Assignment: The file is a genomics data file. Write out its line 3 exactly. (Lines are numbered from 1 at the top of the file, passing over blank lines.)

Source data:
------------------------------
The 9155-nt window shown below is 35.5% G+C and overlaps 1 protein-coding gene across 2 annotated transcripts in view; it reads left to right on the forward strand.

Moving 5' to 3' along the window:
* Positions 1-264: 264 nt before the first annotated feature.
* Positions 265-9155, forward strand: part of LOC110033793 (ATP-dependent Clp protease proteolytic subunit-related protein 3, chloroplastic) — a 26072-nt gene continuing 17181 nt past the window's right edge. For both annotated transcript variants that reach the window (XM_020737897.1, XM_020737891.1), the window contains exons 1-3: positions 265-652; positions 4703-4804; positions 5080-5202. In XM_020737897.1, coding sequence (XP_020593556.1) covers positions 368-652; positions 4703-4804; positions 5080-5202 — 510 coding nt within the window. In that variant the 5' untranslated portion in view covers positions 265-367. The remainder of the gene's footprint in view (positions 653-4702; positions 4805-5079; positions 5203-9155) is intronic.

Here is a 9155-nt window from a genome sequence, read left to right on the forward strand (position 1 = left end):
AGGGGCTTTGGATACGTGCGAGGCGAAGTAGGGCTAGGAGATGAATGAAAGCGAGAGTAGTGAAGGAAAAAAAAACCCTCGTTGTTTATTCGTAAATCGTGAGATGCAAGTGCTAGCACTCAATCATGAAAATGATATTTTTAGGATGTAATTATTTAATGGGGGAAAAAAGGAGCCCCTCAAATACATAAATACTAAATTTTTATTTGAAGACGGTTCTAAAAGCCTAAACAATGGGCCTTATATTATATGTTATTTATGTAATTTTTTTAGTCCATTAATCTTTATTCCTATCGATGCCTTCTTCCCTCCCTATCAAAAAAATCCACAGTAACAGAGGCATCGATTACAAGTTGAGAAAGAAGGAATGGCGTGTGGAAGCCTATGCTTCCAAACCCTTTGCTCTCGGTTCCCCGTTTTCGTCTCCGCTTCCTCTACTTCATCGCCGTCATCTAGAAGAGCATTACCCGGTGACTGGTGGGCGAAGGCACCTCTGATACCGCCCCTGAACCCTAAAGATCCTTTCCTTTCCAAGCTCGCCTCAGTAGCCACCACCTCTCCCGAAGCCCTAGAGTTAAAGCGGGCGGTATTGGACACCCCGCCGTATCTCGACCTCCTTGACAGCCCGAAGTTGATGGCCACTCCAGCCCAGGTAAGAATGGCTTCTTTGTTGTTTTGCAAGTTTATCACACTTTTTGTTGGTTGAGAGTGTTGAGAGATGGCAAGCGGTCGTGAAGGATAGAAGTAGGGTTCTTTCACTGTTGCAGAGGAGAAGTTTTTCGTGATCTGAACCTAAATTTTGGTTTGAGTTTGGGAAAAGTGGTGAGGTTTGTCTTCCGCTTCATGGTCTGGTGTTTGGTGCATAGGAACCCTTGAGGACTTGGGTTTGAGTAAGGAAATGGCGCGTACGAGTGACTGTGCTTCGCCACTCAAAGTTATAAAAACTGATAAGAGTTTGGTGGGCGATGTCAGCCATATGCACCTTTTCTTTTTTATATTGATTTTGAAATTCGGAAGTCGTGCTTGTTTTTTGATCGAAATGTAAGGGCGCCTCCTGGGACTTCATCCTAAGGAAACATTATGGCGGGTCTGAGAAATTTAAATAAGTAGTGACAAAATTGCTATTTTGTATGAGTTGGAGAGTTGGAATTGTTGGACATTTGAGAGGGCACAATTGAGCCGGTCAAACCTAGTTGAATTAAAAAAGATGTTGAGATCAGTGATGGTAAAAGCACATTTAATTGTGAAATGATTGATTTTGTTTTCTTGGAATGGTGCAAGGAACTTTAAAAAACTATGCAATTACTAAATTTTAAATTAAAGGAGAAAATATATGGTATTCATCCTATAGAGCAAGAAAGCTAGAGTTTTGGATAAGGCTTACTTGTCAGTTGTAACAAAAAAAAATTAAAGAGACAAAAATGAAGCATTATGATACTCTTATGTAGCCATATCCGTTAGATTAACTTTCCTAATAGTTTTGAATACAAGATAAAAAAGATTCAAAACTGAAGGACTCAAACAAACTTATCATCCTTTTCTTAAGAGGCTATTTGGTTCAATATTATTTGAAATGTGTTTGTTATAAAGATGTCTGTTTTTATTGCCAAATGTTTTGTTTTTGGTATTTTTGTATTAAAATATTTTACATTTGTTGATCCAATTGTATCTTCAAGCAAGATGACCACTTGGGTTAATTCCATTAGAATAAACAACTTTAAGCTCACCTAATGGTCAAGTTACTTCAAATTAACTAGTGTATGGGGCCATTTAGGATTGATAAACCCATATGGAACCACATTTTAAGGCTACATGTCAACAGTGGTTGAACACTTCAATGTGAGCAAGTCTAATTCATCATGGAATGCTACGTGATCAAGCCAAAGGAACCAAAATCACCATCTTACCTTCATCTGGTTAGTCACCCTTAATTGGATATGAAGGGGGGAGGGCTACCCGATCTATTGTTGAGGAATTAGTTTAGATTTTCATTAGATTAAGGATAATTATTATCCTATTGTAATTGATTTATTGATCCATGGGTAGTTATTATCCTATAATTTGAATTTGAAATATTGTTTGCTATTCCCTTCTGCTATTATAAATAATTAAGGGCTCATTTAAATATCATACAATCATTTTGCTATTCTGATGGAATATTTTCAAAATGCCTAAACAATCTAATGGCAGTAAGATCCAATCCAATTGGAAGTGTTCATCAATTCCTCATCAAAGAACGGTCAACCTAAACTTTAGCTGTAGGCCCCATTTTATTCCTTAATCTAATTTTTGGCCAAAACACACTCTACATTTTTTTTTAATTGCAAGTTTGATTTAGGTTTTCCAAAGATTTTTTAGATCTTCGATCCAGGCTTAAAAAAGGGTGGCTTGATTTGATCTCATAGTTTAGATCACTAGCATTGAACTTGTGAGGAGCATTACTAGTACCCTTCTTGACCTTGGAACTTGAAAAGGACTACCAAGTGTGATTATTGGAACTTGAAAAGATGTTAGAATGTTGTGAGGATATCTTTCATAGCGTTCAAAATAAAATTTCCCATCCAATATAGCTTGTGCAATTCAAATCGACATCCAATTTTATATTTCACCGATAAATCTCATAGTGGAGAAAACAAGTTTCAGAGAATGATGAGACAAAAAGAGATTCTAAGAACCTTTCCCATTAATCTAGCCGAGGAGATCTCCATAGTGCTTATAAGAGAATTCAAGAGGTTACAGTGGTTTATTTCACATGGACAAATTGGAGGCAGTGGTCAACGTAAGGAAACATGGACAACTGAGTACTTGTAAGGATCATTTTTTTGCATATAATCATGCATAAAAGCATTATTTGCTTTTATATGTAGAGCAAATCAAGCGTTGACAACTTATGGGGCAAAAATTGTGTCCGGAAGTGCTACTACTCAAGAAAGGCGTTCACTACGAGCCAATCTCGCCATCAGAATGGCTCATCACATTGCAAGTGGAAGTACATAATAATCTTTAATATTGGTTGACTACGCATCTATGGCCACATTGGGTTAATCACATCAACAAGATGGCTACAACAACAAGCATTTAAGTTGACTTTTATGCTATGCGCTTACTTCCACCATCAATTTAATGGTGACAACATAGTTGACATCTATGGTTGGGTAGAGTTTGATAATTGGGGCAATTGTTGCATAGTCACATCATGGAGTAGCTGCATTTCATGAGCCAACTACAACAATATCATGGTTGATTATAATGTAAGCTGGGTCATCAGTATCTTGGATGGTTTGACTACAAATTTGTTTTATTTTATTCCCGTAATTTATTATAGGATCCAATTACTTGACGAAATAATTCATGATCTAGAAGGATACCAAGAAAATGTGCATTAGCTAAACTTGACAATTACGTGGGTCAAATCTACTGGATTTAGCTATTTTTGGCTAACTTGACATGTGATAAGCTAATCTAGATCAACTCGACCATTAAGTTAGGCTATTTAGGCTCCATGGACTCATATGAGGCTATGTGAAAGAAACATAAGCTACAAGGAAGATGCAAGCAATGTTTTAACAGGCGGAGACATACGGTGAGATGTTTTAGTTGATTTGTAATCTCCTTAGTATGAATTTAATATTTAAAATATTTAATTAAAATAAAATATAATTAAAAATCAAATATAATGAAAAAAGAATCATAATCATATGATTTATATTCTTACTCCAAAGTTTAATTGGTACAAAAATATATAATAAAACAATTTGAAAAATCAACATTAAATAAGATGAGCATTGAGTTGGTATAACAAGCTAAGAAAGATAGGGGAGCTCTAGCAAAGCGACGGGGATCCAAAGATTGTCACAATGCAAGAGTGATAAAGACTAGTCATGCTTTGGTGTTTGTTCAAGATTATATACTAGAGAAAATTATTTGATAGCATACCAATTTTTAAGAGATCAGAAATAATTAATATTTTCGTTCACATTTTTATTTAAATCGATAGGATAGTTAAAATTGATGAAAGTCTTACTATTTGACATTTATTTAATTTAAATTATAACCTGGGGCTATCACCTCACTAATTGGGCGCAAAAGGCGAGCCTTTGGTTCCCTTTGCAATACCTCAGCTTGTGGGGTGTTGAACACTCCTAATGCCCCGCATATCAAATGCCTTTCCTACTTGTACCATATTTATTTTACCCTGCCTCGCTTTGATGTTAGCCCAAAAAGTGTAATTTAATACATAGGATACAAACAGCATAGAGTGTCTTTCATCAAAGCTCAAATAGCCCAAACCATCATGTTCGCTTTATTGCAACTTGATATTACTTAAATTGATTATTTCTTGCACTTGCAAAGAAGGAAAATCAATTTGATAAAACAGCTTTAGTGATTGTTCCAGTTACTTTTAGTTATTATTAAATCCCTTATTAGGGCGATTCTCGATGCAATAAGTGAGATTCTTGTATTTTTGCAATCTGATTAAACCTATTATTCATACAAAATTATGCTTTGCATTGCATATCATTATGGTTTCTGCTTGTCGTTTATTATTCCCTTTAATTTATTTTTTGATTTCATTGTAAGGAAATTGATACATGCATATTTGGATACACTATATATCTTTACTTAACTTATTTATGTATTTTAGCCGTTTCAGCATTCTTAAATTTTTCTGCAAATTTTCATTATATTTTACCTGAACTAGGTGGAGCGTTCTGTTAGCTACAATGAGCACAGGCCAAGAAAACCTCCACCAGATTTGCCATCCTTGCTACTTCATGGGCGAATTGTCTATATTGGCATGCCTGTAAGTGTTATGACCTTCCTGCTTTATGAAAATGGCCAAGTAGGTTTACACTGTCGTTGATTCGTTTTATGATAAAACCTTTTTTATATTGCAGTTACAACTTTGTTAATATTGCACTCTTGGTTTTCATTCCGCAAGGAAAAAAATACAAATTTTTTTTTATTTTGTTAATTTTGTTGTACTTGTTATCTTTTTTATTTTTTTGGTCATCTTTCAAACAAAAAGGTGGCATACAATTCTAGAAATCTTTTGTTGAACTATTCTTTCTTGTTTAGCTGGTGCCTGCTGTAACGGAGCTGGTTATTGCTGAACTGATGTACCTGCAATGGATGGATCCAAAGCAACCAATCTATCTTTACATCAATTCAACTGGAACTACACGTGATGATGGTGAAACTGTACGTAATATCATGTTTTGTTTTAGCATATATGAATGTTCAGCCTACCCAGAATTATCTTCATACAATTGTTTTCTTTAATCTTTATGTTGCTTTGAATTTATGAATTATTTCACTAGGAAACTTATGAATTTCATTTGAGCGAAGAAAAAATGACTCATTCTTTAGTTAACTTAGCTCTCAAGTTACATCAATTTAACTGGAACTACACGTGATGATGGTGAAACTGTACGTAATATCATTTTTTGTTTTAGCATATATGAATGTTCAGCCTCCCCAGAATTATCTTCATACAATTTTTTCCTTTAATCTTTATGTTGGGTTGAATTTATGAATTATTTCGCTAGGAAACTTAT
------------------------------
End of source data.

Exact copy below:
* Positions 1-264: 264 nt before the first annotated feature.